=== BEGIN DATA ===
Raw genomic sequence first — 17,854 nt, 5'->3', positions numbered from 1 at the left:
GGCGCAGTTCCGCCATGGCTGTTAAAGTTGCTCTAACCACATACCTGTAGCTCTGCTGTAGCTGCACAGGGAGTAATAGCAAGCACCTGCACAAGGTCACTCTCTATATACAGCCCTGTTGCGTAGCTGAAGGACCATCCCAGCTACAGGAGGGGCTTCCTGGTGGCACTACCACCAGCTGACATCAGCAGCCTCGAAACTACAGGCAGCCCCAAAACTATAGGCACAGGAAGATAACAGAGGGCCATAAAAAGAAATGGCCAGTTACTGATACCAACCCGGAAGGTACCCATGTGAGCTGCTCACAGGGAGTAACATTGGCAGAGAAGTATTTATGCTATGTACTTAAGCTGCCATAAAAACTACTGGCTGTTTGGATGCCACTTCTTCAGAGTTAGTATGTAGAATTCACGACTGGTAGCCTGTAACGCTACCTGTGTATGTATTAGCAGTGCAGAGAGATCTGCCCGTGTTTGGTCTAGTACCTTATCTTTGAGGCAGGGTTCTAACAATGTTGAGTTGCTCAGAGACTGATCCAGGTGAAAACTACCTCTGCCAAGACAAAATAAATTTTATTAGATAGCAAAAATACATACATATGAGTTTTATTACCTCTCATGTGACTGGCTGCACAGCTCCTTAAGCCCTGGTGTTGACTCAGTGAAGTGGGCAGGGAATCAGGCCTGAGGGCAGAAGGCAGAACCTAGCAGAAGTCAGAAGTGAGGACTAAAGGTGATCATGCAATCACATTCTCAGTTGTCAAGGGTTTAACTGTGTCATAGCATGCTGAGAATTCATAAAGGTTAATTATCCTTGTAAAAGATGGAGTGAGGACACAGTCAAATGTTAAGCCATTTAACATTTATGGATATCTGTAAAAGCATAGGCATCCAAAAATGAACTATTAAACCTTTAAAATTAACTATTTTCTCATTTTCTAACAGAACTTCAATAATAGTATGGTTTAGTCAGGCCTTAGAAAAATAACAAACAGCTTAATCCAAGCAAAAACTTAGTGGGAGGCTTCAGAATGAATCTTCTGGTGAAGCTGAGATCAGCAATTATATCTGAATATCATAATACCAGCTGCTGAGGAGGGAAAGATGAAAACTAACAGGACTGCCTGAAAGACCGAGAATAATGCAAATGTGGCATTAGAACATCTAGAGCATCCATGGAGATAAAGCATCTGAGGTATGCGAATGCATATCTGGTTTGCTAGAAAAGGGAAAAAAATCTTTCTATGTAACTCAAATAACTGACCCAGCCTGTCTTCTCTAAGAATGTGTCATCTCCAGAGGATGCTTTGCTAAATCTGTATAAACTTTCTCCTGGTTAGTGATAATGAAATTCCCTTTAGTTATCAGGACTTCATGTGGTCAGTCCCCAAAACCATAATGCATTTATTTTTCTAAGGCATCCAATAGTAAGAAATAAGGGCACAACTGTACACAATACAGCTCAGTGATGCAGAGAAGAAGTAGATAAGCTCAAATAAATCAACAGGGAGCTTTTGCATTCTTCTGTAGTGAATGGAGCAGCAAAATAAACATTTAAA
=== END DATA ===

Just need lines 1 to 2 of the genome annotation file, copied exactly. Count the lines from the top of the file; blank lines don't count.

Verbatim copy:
Raw genomic sequence first — 17,854 nt, 5'->3', positions numbered from 1 at the left:
GGCGCAGTTCCGCCATGGCTGTTAAAGTTGCTCTAACCACATACCTGTAGCTCTGCTGTAGCTGCACAGGGAGTAATAGCAAGCACCTGCACAAGGTCACTCTCTATATACAGCCCTGTTGCGTAGCTGAAGGACCATCCCAGCTACAGGAGGGGCTTCCTGGTGGCACTACCACCAGCTGACATCAGCAGCCTCGAAACTACAGGCAGCCCCAAAACTATAGGCACAGGAAGATAACAGAGGGCCATAAAAAGAAATGGCCAGTTACTGATACCAACCCGGAAGGTACCCATGTGAGCTGCTCACAGGGAGTAACATTGGCAGAGAAGTATTTATGCTATGTACTTAAGCTGCCATAAAAACTACTGGCTGTTTGGATGCCACTTCTTCAGAGTTAGTATGTAGAATTCACGACTGGTAGCCTGTAACGCTACCTGTGTATGTATTAGCAGTGCAGAGAGATCTGCCCGTGTTTGGTCTAGTACCTTATCTTTGAGGCAGGGTTCTAACAATGTTGAGTTGCTCAGAGACTGATCCAGGTGAAAACTACCTCTGCCAAGACAAAATAAATTTTATTAGATAGCAAAAATACATACATATGAGTTTTATTACCTCTCATGTGACTGGCTGCACAGCTCCTTAAGCCCTGGTGTTGACTCAGTGAAGTGGGCAGGGAATCAGGCCTGAGGGCAGAAGGCAGAACCTAGCAGAAGTCAGAAGTGAGGACTAAAGGTGATCATGCAATCACATTCTCAGTTGTCAAGGGTTTAACTGTGTCATAGCATGCTGAGAATTCATAAAGGTTAATTATCCTTGTAAAAGATGGAGTGAGGACACAGTCAAATGTTAAGCCATTTAACATTTATGGATATCTGTAAAAGCATAGGCATCCAAAAATGAACTATTAAACCTTTAAAATTAACTATTTTCTCATTTTCTAACAGAACTTCAATAATAGTATGGTTTAGTCAGGCCTTAGAAAAATAACAAACAGCTTAATCCAAGCAAAAACTTAGTGGGAGGCTTCAGAATGAATCTTCTGGTGAAGCTGAGATCAGCAATTATATCTGAATATCATAATACCAGCTGCTGAGGAGGGAAAGATGAAAACTAACAGGACTGCCTGAAAGACCGAGAATAATGCAAATGTGGCATTAGAACATCTAGAGCATCCATGGAGATAAAGCATCTGAGGTATGCGAATGCATATCTGGTTTGCTAGAAAAGGGAAAAAAATCTTTCTATGTAACTCAAATAACTGACCCAGCCTGTCTTCTCTAAGAATGTGTCATCTCCAGAGGATGCTTTGCTAAATCTGTATAAACTTTCTCCTGGTTAGTGATAATGAAATTCCCTTTAGTTATCAGGACTTCATGTGGTCAGTCCCCAAAACCATAATGCATTTATTTTTCTAAGGCATCCAATAGTAAGAAATAAGGGCACAACTGTACACAATACAGCTCAGTGATGCAGAGAAGAAGTAGATAAGCTCAAATAAATCAACAGGGAGCTTTTGCATTCTTCTGTAGTGAATGGAGCAGCAAAATAAACATTTAAA